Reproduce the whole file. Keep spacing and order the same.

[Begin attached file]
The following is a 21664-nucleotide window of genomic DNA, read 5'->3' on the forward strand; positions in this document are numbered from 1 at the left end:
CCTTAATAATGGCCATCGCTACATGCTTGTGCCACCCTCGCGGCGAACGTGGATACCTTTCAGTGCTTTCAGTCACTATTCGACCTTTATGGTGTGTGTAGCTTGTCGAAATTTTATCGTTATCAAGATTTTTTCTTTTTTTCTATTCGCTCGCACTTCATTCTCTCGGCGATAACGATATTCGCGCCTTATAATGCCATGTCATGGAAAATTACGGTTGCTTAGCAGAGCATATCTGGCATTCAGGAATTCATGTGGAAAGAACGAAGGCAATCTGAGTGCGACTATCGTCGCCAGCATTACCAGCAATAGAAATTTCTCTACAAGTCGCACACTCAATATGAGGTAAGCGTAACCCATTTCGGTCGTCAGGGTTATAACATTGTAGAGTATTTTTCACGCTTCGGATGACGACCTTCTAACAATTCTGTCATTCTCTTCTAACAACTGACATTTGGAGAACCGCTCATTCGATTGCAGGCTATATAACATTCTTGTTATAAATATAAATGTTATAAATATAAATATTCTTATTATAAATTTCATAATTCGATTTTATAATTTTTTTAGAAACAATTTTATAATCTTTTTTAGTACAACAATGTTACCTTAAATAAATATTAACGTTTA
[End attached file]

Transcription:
The following is a 21664-nucleotide window of genomic DNA, read 5'->3' on the forward strand; positions in this document are numbered from 1 at the left end:
CCTTAATAATGGCCATCGCTACATGCTTGTGCCACCCTCGCGGCGAACGTGGATACCTTTCAGTGCTTTCAGTCACTATTCGACCTTTATGGTGTGTGTAGCTTGTCGAAATTTTATCGTTATCAAGATTTTTTCTTTTTTTCTATTCGCTCGCACTTCATTCTCTCGGCGATAACGATATTCGCGCCTTATAATGCCATGTCATGGAAAATTACGGTTGCTTAGCAGAGCATATCTGGCATTCAGGAATTCATGTGGAAAGAACGAAGGCAATCTGAGTGCGACTATCGTCGCCAGCATTACCAGCAATAGAAATTTCTCTACAAGTCGCACACTCAATATGAGGTAAGCGTAACCCATTTCGGTCGTCAGGGTTATAACATTGTAGAGTATTTTTCACGCTTCGGATGACGACCTTCTAACAATTCTGTCATTCTCTTCTAACAACTGACATTTGGAGAACCGCTCATTCGATTGCAGGCTATATAACATTCTTGTTATAAATATAAATGTTATAAATATAAATATTCTTATTATAAATTTCATAATTCGATTTTATAATTTTTTTAGAAACAATTTTATAATCTTTTTTAGTACAACAATGTTACCTTAAATAAATATTAACGTTTA